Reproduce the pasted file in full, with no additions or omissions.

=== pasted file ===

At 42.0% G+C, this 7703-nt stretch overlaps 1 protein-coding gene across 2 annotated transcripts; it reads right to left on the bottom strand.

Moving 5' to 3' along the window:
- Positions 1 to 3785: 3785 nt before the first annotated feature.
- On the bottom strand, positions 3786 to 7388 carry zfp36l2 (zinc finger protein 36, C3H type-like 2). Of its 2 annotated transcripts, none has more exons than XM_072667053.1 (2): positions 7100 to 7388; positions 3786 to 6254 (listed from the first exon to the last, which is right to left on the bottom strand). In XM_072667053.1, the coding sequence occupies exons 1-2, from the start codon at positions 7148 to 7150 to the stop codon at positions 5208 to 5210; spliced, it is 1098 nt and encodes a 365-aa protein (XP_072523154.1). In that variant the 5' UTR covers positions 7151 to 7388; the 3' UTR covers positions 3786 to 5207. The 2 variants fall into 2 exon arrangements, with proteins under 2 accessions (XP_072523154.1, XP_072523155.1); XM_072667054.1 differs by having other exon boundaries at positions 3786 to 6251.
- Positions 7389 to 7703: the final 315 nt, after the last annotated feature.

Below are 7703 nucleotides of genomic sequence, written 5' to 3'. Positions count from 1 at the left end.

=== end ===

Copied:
At 42.0% G+C, this 7703-nt stretch overlaps 1 protein-coding gene across 2 annotated transcripts; it reads right to left on the bottom strand.

Moving 5' to 3' along the window:
- Positions 1 to 3785: 3785 nt before the first annotated feature.
- On the bottom strand, positions 3786 to 7388 carry zfp36l2 (zinc finger protein 36, C3H type-like 2). Of its 2 annotated transcripts, none has more exons than XM_072667053.1 (2): positions 7100 to 7388; positions 3786 to 6254 (listed from the first exon to the last, which is right to left on the bottom strand). In XM_072667053.1, the coding sequence occupies exons 1-2, from the start codon at positions 7148 to 7150 to the stop codon at positions 5208 to 5210; spliced, it is 1098 nt and encodes a 365-aa protein (XP_072523154.1). In that variant the 5' UTR covers positions 7151 to 7388; the 3' UTR covers positions 3786 to 5207. The 2 variants fall into 2 exon arrangements, with proteins under 2 accessions (XP_072523154.1, XP_072523155.1); XM_072667054.1 differs by having other exon boundaries at positions 3786 to 6251.
- Positions 7389 to 7703: the final 315 nt, after the last annotated feature.

Below are 7703 nucleotides of genomic sequence, written 5' to 3'. Positions count from 1 at the left end.